Breakneck leasing activity in the Americas helped JLL reach a sizable boost in earnings during the first quarter, making up for sharply lower revenue from investment sales compared to last year.
The real estate services giant reported $461 million in revenue from global leasing fees last quarter, a 22 percent jump year over year, the company reported ahead of its earnings call Tuesday. The growth came entirely from its Americas division, which accounts for more than 80 percent of JLL’s leasing revenue.
JLL CEO Christian Ulbrich chalked up the company’s “excellent performance” in leasing to a 2 percent hike in gross leasing volume across 96 global markets, led by a 6 percent rise in total leasing during the Americas. The firm projects that growth to flatten out during the course of the year.
“The global office vacancy rate fell … to the lowest level of the cycle despite elevated levels of new delivery,” Ulbrich said. “On the whole, this is a very decent environment for commercial real estate.”
The company so far this year was named lead leasing agent for properties including the 813,000-square-foot “The Curtis” mixed-use building in Philadelphia and a 7 million-square-foot industrial park planned by Northpoint Development in the St. Louis suburb of Pontoon Beach, Illinois.
But the company’s 11 percent boost in total consolidated revenue was tempered by a hefty decline in earnings from its capital markets division, which notched less than $194 million in revenue last quarter compared to nearly $233 million during the same period last year. The step-down was especially steep in the company’s Europe, Middle East and Africa division, which saw revenue fall by 23 percent year over year.
The company’s lower investment sales revenue was due in part to deals taking longer to close, said Stephanie Plaines, who took over as JLL’s chief financial officer in March.
Ulbrich added a relative shortage of deals on the table has given sellers “very high expectations,” considering the growing pool of investors looking for real estate.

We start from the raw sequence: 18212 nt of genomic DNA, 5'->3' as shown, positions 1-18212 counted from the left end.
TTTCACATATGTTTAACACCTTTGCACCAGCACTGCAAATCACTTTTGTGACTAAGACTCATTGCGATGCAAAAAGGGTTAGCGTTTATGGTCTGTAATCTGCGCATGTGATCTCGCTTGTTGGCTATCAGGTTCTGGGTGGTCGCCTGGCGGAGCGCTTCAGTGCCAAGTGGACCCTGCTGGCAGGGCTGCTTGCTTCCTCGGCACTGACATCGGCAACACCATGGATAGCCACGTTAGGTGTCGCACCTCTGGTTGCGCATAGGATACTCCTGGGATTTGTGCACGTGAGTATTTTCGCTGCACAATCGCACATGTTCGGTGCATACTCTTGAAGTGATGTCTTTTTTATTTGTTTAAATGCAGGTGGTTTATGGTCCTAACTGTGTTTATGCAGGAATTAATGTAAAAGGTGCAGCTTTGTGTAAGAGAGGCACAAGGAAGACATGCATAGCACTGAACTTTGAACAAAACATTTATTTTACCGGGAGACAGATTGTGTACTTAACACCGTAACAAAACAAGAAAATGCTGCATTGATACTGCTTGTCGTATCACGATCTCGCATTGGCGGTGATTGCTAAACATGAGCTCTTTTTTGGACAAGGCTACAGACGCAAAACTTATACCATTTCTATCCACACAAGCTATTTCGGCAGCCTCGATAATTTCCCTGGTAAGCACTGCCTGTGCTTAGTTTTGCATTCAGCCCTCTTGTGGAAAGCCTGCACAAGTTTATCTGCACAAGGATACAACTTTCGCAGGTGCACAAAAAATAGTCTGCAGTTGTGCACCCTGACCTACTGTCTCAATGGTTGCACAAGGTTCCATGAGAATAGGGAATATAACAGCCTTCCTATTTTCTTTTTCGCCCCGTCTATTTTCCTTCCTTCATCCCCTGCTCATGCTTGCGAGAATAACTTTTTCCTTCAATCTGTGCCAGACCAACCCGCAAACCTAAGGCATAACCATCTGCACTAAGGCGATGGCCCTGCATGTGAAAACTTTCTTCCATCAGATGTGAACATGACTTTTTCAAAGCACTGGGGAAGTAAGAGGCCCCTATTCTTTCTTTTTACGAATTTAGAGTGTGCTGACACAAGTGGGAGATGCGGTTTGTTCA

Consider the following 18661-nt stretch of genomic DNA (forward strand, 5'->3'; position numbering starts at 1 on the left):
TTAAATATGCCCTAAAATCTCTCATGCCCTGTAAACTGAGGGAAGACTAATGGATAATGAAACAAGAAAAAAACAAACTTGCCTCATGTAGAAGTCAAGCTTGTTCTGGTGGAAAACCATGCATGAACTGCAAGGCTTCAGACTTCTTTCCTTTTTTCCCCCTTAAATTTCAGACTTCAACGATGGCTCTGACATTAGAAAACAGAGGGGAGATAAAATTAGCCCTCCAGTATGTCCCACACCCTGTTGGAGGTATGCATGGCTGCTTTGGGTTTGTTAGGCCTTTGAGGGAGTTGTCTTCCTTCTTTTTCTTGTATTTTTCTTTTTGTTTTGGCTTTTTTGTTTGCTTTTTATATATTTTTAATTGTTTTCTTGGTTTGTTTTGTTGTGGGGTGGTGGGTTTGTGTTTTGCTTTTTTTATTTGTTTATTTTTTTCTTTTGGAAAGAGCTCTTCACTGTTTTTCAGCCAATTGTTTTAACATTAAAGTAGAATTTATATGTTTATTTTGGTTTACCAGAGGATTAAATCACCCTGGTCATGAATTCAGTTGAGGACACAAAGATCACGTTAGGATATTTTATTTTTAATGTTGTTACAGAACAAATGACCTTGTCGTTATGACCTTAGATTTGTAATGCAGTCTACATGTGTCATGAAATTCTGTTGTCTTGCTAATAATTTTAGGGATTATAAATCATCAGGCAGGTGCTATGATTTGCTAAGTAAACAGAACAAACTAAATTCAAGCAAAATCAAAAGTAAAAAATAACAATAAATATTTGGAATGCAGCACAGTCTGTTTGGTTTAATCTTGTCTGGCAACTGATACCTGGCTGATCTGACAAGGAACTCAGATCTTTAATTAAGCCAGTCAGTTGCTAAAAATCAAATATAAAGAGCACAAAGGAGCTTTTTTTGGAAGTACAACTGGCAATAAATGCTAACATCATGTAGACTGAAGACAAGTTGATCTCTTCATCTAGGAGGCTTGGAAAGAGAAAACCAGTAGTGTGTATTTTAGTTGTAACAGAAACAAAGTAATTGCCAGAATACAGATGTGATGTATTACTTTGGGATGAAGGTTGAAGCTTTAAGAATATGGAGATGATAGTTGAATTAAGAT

“We’re obviously in a pretty long-going cycle, and sellers are very hesitant to sell great properties, and buyers are hesitant to overpay,” Ulbrich said. “We have a massive capital overhang trying to get into the market, but there’s not enough product being offered.”
The firm’s capital markets wing capitalized on a series of high-profile debt deals this year, including brokering a $664 million construction loan for the coming supertall at 9 DeKalb Avenue in Brooklyn and a $215 million refinancing of Tower 28 in Long Island City, the tallest residential tower in Queens.
JLL’s LaSalle investment management wing raised about $1.8 billion in private equity capital last quarter, ballooning its assets under management to a $64.3 billion value.
Earlier this year, JLL announced a tentative deal to acquire Dallas-based HFF for about $2 billion in cash and stocks. The merger is expected to close in the fall.
Ulbrich said at the time he hoped the acquisition would “establish JLL as a leading capital markets intermediary.” In New York, HFF tallied the fourth-most investment sales by volume of any commercial brokerage last year, brokering 15 deals worth $3.3 billion.
Continuing a theme from JLL’s fourth-quarter earnings call earlier this year, Ulbrich said he expects the explosive growth of the flex office sector to keep the firm’s leasing business on a steady upward path.
“Co-working is something that is here to stay … and we expect there will be a pretty fierce price competition coming into that market,” Ulbrich said. “Our own positioning is especially strong, and we expect to take a higher share of that volume compared to our competitors.”
The price of JLL stock was down about 4 percent Tuesday in early trading after the earnings numbers were released.